Anyone who watched Domantas Sabonis during his rookie season with the Oklahoma City Thunder and then for some reason did not watch a single second of the Indiana Pacers last season would be absolutely flabbergasted if they switched on a Pacers game this year and saw the version of Sabonis that now shows up almost every night.
The Sabonis of two years ago was a shell of a player, a 20-year-old rookie starting alongside a force-of-nature version of Russell Westbrook that posted the highest usage rate in NBA history. If Westbrook passed to you that season, he expected you to do something productive with the ball, and if you didn’t, well, he might as well have kept it. And he made that fact known. Sabonis crumbled. He spent much of the season seemingly frightened to shoot outside the immediate area of the basket, and frantically spinning around and looking for a teammate to pass to any time he caught the ball outside the paint, so he never really got to the areas of the floor where he was comfortable shooting it.
As a result, one of the more dynamic big-man scorers in college basketball the prior season posted a usage rate of just 15.4 percent, and his scoring efficiency barely even justified that level of usage. He was eventually pulled from the starting lineup because he couldn’t score well enough to cover up for his other deficiencies, of which there were many. He was an unassuming rebounder who did not attack the glass with any sort of veracity. He was a timid passer who nonetheless struggled with turnovers. He couldn’t defend the rim and he couldn’t hang with perimeter players in space. By the end of the team’s playoff run, he was consistently getting DNP-CD’s.
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And then the Thunder traded him to the Pacers in the Paul George deal, and he’s been a completely different player ever since. Sabonis was one of the most improved players in the NBA last season, but because a) second-year players almost never get attention for improvement because that kind of thing is expected; b) the jump from sub-replacement level player to average player is impressive but perhaps not as impressive as the jump from starter to star; and c) Sabonis’ teammate, Victor Oladipo, made that jump from starter to star, Sabonis’ improvement was not necessarily all that noticeable, or even noticed.
This season, Sabonis looks like one of the front-runners for Most Improved Player, and also possibly for Sixth Man of the Year. He has simply been fantastic. The year over year improvement, when glimpsed all in one place, is remarkable. The following chart is color-coded so that the worst mark of Sabonis’ career is shaded in red and the best in green. Note that it includes per-game, per 36 minutes, and rate statistics and that there is a consistently through-line here.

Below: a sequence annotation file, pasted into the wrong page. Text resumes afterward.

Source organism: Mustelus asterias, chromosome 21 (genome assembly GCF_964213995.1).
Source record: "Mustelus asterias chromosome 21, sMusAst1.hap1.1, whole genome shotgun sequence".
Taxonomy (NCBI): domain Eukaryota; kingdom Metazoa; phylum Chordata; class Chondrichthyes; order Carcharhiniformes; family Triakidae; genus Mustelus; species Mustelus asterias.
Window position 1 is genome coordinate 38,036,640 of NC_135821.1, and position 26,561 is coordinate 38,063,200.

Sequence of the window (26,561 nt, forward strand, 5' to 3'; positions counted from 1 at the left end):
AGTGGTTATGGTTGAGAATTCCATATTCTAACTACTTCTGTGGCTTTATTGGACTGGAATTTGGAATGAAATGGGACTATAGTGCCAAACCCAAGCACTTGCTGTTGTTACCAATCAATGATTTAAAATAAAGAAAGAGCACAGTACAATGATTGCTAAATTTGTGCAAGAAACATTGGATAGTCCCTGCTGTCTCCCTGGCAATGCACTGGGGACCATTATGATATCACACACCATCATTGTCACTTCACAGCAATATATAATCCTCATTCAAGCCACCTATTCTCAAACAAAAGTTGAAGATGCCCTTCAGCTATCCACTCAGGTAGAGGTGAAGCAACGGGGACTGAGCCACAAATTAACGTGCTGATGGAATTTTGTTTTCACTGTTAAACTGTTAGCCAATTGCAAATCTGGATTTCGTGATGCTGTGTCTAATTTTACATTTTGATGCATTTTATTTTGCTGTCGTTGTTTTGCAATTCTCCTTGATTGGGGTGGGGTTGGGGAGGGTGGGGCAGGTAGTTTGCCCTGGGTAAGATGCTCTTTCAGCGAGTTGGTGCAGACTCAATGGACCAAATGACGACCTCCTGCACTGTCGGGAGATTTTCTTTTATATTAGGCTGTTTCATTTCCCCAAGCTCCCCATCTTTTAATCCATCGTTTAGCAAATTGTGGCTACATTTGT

Some of the numbers in there are pretty absurd. Sabonis, at age 22, is averaging 14.5 points, 9.6 rebounds, and 2.9 assists per game. This would be just the 37th time in NBA history a player 22 or younger put up those numbers. Extrapolate out per 36 minutes, and he is the only player 22 or younger, EVER, to be this productive. No player his age has ever gone for 21-14-4 per 36 minutes. The only players ever to do it at any age are Kareem Abdul-Jabbar and Elgin Baylor. Like I said: some of the numbers here are pretty absurd.
And they’re borne out on tape. No longer does Sabonis appear timid when he catches the ball, no matter where he is on the floor. He bulldozes his way to the rim pretty much at will, and it’s come to the point where half his shots originate within three feet of the basket. He has become a terrific finisher on those attempts, converting a preposterous 78 percent of the time. And when he doesn’t convert, he usually gets fouled. He’s been parading himself to the line whenever he wants, posting a completely bonkers 0.410 free-throw rate.
His post-ups have also been wildly productive this season — he’s shooting a cool 53.3 percent from the post, per NBA.com. That’s on par with players like Kevin Durant and Giannis Antetokounmpo. He works as a fulcrum for Indiana’s second-unit offense, and he just pounds his way through opposing backup big men, who have pretty much no chance of keeping him from getting where he wants to go. He moves into a bit more of a complementary role when he plays with Oladipo, but he doesn’t allow that to keep him from contributing in other ways.